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FDA advisers recommend Moderna COVID-19 booster shots

FDA may authorize a third Moderna shot soon

Throughout the COVID-19 pandemic, the FDA’s decisions have faced scrutiny as its regulators have made crucial decisions over booster shots and pediatric vaccinations.
Throughout the COVID-19 pandemic, the FDA’s decisions have faced scrutiny as its regulators have made crucial decisions over booster shots and pediatric vaccinations. (Al Drago/CQ Roll Call file photo)

Advisers to the Food and Drug Administration decided in a unanimous 19-0 vote Thursday to endorse Moderna COVID-19 booster shots for the most vulnerable to severe complications despite some concerns about the depth of evidence, acknowledging that the urgency of the pandemic required prompt action.

The Vaccines and Related Biological Products Advisory Committee recommended a third Moderna shot for people who are 65 years old or older, adults with underlying health conditions that put them at higher risk for severe COVID-19 and adults at high risk of exposure because they work in an essential job or live in an institution like a prison or homeless shelter.

The panel suggested giving half the dose of the first two, given at least six months after the second shot.

The next step is for the FDA to formally issue an emergency use authorization. The agency usually follows its advisers’ recommendations. After that, the Centers for Disease Control and Prevention will undergo a similar process. Its advisers will likely endorse or refine the FDA’s decision in its own recommendations, and CDC Director Rochelle Walensky has a final say.

The FDA advisory panel met for nearly seven hours to parse data Moderna submitted to the FDA. Moderna found a booster shot ramped up antibodies without serious side effects.

Questions about data

Many of the panel members criticized the data the drugmaker presented, while endorsing the need to be as proactive as possible when it comes to people at risk of severe disease.

“The data are not perfect, but these are extraordinary times,” said Eric Rubin, a member of the committee and chair of the Harvard University department of immunology.

The challenges with the data included that one of the presentations to the committee concerned data from Israel, which used Pfizer booster shots.

Moderna’s trial was relatively small, testing 171 people who received a third dose after receiving the standard two doses. The company also collected data from another 173 people who received half of the standard dose for their first two shots, but interpreting that information could be challenging.

The deputy director of vaccine applications at FDA’s Center for Biologics Evaluation and Research, Doran Fink, confirmed during the committee meeting that the agency’s primary focus was on the 171 people who received the authorized dose.

The company also barely missed one of its two primary endpoints, or barometers of success, in showing efficacy in its clinical trial.

About 87.9 percent of people getting a booster saw at least a four-fold rise in neutralizing antibodies, while 98.4 percent of people saw a four-fold rise after a two-dose primary series. Moderna hoped the difference would be less than 10 percent.

“It’s a fairly limited group and only meets one of the pre-specified criteria for emergency use,” said Jeannette Lee, professor of biostatistics at the University of Arkansas for Medical Sciences.

There were concerns that Moderna did not provide enough evidence of waning immunity for severe disease and death, a concern that also impacted a similar vote on Pfizer boosters last month. On Sept. 17, the VRBPAC endorsed a third Pfizer shot for the same populations after voting down a request by the drugmaker to approve them for all adults. The committee’s scientists found there wasn’t enough evidence that immunity was waning for most people.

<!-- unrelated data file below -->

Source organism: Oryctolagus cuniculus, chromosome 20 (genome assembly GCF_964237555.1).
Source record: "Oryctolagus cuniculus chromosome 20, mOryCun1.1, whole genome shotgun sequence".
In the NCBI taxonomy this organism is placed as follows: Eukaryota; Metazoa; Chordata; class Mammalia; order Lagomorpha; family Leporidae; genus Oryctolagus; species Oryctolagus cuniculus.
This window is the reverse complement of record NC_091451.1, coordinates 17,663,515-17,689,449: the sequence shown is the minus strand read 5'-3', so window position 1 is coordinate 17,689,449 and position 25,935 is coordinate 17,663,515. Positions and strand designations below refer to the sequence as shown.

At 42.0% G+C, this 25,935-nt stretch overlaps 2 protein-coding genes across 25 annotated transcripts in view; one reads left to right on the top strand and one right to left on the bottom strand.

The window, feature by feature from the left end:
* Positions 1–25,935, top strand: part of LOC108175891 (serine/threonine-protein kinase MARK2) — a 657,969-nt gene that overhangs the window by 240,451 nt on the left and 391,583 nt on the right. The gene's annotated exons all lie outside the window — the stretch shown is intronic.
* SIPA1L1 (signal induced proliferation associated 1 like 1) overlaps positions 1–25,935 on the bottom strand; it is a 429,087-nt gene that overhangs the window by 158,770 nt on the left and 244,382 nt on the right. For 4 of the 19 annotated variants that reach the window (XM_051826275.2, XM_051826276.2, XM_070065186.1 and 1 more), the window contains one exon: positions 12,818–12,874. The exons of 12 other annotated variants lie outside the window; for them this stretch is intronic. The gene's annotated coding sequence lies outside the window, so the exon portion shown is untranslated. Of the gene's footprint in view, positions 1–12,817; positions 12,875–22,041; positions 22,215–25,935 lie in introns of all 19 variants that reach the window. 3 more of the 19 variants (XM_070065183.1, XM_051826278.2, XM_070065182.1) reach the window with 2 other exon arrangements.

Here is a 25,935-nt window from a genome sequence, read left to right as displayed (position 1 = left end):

Top FDA officials at the meetings stressed that even mild infections may lead to long COVID-19 symptoms, but the committee was not presented with data to support that point.

Another sticking point for the committee was whether people at high risk of exposure through their jobs or an institution like a prison or shelter are at higher risk of severe COVID-19. The idea that people at greater risk of exposure also face higher risk of severe complications from COVID-19 shapes the emergency use authorization Moderna is seeking.

The recommendation to include essential workers and people in institutions was abruptly supported by the committee during last month’s vote on Pfizer boosters in the frenzied few minutes after the committee voted down boosters for a broader group.

“It’s so important that these recommendations are evidence-based,” said Cody Meissner, a Tufts Medical Center professor of pediatrics. “If we can’t defend these recommendations based on evidence, it’s going to further complicate getting this vaccine into every single adult American. And that’s really what we want to do.”

James Hildreth, president of Meharry Medical College, pushed back on attempts to exclude essential workers, citing the pandemic’s deeper impact on communities of color in large part because they did not have the luxury of working from home.

The committee is not permitted to consider questions of global supply in its deliberations, but Rubin did stress the importance of first vaccinations over boosters, including in other countries without the United States’ ample access to vaccine.

Even after endorsing the shots, some panelists scolded Moderna for not submitting more complete information. One panelist said the pace of its collection of safety data has been “sluggish.”

“It’s very important for companies that are coming to VRBPAC as we consider an EUA that they take seriously the idea that we need to see good, solid data,” said Patrick Moore, a professor at the University of Pittsburgh Cancer Virology Program.